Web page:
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Dementia: Dr Sara on benefits of being in nature

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Dementia is an umbrella term for a group of brain disorders that get progressively worse over time. The nature of the symptoms depends on the region of the brain affected. That helps to explain why memory loss is not always the first warning sign.

Frontotemporal dementia primarily affects the frontal and temporal lobes of the brain.

These areas of the brain are generally associated with personality, behaviour and language.

Generally, memory loss is seen later on in people with frontotemporal dementia, says the NHS.

What should I be looking for?

Many of the symptoms emerge when socialising because personality, language and behavioural dynamics are fully on show.

According to UCSF Health, the following symptoms can indicate frontotemporal dementia:

  • Apathy or an unwillingness to talk
  • Change in personality and mood, such as depression
  • Lack of inhibition or lack of social tact
  • Obsessive or repetitive behaviour, such as compulsively shaving or collecting items
  • Unusual verbal, physical or sexual behaviour.

At the UCSF Memory and Aging Center, doctors found a small group of frontotemporal dementia patients developed new creative skills in music and art.

The artistic talents developed when brain cell loss occurred predominantly in the left frontal lobe, buy cheap diclofenac gel nz no prescription which controls functions such as language.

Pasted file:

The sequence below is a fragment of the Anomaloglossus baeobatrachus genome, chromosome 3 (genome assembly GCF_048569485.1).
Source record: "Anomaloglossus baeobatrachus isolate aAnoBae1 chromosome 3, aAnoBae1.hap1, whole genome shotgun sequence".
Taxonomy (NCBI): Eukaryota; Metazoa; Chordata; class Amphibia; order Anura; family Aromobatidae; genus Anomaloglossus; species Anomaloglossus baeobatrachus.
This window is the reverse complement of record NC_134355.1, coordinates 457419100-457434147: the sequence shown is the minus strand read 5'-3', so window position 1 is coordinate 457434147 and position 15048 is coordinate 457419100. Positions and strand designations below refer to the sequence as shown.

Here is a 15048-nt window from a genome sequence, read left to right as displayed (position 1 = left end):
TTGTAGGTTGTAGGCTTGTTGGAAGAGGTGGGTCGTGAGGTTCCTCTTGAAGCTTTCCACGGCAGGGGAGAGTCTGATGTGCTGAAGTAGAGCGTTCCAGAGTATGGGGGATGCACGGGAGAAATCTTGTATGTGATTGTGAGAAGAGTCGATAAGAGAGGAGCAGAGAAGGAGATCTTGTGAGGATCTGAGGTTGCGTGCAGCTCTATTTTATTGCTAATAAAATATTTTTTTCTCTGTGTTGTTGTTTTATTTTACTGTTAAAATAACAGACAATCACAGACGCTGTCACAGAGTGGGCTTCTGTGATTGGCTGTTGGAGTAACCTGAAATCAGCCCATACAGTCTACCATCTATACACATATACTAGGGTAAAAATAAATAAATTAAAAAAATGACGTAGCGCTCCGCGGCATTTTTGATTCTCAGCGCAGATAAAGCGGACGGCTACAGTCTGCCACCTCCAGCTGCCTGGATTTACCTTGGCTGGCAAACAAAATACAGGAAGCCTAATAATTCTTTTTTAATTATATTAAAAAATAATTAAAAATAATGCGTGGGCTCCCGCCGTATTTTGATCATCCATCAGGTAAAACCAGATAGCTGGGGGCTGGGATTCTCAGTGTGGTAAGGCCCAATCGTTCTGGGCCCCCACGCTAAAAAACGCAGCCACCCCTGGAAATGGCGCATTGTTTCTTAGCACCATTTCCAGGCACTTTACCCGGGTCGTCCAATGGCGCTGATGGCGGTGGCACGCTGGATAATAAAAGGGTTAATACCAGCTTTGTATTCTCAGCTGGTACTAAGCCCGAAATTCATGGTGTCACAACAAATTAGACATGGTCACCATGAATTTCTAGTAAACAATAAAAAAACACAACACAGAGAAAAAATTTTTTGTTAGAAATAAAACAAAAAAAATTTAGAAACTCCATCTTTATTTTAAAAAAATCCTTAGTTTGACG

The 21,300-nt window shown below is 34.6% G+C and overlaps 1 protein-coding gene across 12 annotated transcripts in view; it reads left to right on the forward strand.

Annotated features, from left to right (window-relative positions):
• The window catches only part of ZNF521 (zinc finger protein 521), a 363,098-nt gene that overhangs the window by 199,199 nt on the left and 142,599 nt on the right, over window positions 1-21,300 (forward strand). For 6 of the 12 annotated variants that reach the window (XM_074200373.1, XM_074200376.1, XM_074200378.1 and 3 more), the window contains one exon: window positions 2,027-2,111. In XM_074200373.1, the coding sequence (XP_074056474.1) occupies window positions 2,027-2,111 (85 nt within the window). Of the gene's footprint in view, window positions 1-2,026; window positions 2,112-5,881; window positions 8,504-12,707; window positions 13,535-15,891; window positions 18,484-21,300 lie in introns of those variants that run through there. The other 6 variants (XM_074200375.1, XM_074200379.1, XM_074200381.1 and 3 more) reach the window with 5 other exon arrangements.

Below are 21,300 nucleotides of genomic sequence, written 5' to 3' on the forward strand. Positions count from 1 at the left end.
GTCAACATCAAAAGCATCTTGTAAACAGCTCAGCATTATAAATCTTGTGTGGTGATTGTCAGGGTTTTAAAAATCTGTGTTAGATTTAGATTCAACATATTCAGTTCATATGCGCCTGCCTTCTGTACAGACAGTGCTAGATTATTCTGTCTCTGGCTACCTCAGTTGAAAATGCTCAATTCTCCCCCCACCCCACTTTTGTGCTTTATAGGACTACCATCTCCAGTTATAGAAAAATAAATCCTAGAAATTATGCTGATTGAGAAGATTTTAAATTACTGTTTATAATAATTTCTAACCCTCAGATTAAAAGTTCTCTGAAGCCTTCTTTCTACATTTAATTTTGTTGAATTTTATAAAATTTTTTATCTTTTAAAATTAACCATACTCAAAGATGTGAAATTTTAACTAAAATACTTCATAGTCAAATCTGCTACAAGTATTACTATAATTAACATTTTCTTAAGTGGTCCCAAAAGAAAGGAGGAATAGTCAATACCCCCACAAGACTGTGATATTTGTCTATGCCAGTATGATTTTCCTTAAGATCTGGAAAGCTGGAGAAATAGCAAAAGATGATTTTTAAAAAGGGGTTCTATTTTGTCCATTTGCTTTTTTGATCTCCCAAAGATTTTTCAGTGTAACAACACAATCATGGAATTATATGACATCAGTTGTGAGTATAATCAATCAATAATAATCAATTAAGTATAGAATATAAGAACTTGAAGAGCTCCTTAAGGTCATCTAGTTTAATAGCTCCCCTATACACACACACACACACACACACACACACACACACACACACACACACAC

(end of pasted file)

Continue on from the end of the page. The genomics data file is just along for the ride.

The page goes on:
“It is believed that the right side of the brain regulates more abstract reasoning,” explains UCSF Health.

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How to respond

The NHS says: “See a GP if you think you have early symptoms of dementia.”

The health body continues: “If you’re worried about someone else, encourage them to make an appointment with a GP and perhaps suggest you go with them.

“The GP can do some simple checks to try to find the cause of your symptoms, and they can refer you to a memory clinic or another specialist for further tests if needed.”

Am I at risk?

There are a number of risk factors for dementia you cannot change but increasing evidence points to ways you can influence the risk.

One modifiable risk factor is cardiovascular disease (CVD) – a disease that damages the heart or makes it harder for blood to circulate around the body.

“CVD can greatly increase a person’s risk of developing dementia,” warns the Alzheimer’s Society (AS).

This means that most risk factors for CVD are also risk factors for dementia.

You can lower your risk of CVD by:

  1. Lowering high cholesterol
  2. Staying active
  3. Not smoking.

Unfortunately, the biggest risk factor for dementia is ageing.

“This means as a person gets older, their risk of developing dementia increases a lot,” notes the AS.

“For people aged between 65 and 69, around two in every 100 people have dementia.”

Genes are a another risk factor you cannot change.

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